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Japan PM says must be realistic on fiscal reform | ASHARQ AL-AWSAT English Archive 2005 -2017
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TOKYO, (Reuters) – Japanese Prime Minister Yoshihiko Noda pledged to quickly target fiscal reforms to rein in the country’s huge debt as he took power on Friday, but — in a nod to worries about tax hikes — said he would be realistic about such measures.

Noda, 54, picked a relative lightweight lawmaker for the key financeminister post in a sign he will call the economic policy shots, including the cost of paying for rebuilding after a devastating March earthquake and tsunami and looking at ways to tame a surging yen, which has gained nearly 5 percent against the dollar in the past two months.

“We can lose no time in reforming public finances. But we will respond in a realistic manner. We have to have a good balance between growth and fiscal reform,” Noda told a news conference.

Noda, a former finance minister elected this week as Japan’s sixth prime minister in five years, tapped the 49-year-old Jun Azumi, a former parliamentary affairs chief, for the finance portfolio after his first choice turned it down.

“If he were a veteran lawmaker, the new finance minister might have clashed with Noda on some issues. But that appears not to be the case and the choice is likely a sign Noda will pursue his own policies on economic and fiscal issues,” said Koichi Haji, chief economist at NLI Research Institute.

Noda, an unassuming conservative who has compared himself to the “dojo” loach, a bottom-feeding fish, faces a long list of challenges as the third premier since his Democratic Party of Japan (DPJ) took power in 2009.

Among them: dragging the world’s third-largest economy out of stagnation, forging a new energy policy while ending a radiation crisis at a crippled nuclear plant, rebuilding the tsunami-devastated northeast and finding funds to pay for that and the vast costs of social welfare in an aging society.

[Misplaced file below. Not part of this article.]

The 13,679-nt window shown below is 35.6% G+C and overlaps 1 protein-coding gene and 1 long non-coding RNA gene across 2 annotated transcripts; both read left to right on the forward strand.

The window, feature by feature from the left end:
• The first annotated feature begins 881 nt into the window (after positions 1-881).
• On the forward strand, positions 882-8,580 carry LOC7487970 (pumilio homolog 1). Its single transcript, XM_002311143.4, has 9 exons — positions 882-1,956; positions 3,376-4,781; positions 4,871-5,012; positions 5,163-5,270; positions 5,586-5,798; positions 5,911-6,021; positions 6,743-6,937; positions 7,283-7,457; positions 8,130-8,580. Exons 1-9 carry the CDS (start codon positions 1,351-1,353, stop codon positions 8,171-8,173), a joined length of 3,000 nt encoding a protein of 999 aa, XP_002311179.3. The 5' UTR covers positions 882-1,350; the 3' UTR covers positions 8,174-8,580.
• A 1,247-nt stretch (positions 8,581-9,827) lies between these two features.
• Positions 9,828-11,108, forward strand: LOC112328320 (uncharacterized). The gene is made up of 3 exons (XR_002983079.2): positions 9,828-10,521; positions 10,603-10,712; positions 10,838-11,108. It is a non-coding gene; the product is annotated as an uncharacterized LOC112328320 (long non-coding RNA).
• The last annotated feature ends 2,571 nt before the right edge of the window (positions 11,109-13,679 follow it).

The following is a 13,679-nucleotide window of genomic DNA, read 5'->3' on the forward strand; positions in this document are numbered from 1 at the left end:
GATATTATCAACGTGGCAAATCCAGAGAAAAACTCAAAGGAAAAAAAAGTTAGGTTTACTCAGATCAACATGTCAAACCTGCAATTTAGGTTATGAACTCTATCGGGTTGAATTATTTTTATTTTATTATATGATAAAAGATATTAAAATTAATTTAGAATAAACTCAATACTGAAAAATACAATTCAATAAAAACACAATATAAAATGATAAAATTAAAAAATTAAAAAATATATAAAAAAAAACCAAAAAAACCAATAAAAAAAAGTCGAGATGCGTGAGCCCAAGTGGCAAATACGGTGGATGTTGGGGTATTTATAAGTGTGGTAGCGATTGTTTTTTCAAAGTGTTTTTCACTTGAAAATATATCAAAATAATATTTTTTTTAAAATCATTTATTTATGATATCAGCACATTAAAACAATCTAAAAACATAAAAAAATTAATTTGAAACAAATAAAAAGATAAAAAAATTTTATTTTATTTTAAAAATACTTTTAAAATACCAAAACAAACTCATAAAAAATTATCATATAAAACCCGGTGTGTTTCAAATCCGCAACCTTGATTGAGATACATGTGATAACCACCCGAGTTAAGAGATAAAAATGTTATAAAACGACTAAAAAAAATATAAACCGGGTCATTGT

He has to manage public debt which is double the size of the country’s $5 trillion economy.

He must also navigate a divided parliament where the opposition controls the upper house and can block bills, while trying to smooth over rifts within his party, which has never delivered on promises to change how the country is governed.

“As with the ‘loach’, we will sweat, get covered with mud but get the work done and push politics forward,” new Chief Cabinet Secretary Osamu Fujimura told a news conference after announcing the cabinet line-up.

Azumi, who hails from the tsunami-hit town of Ishinomaki in northeast Japan, led the Democrats’ campaign in an upper house election in 2010 that they lost badly, handing opposition parties a majority.

The former NHK public TV announcer served previously as vice defense minister but little is known about his views on fiscal policy.

His first task will be to oversee drafting of a third extra budget to fund reconstruction from the March disasters, the biggest rebuilding project since right after World War Two.


The finance portfolio is probably the toughest cabinet job as the minister has to try to contain ballooning debt while seeking to stimulate growth. The turnover at the helm of the ministry has exceeded even that in the top government post and the new minister will be Japan’s ninth since 2006.

Some analysts questioned whether Azumi was up to the task. “He’s too lightweight,” said Katsuhiko Nakamura, executive director at the Asian Forum Japan think tank.

Noda settled on Azumi after his first choice, former DPJ secretary general Katsuya Okada, declined.

There were no standout appointments in the new cabinet, which — like Noda’s earlier picks for party posts — included a mix of lawmakers from various groups in the party, divided by policy gaps and personal feuds.

That led some to critics to wonder whether Noda was putting too much stress on party unity over expertise.

“I don’t think this line-up is one that can pull up its socks and respond to the public’s hopes,” Nakamura said.

Others said bureaucrats were anyway likely to be playing a bigger role in policy than under Noda’s two DPJ predecessors.

“We need someone who can get from A to B to C in a very effective manner and bureaucrats are very good at that,” said Jesper Koll, director of equities research at JPMorgan in Tokyo.

As trade minister, Noda appointed Yoshio Hachiro, a former parliamentary affairs chief who once belonged to the leftist Social Democratic Party. He will play a key role as Japan works out a national energy policy in the wake of the world’s worst atomic crisis in 25 years at the tsunami-hit Fukushima plant.

Noda has distanced himself from his predecessor Naoto Kan’s harsher anti-nuclear stance, but acknowledges that building new reactors will be impossible given public safety concerns.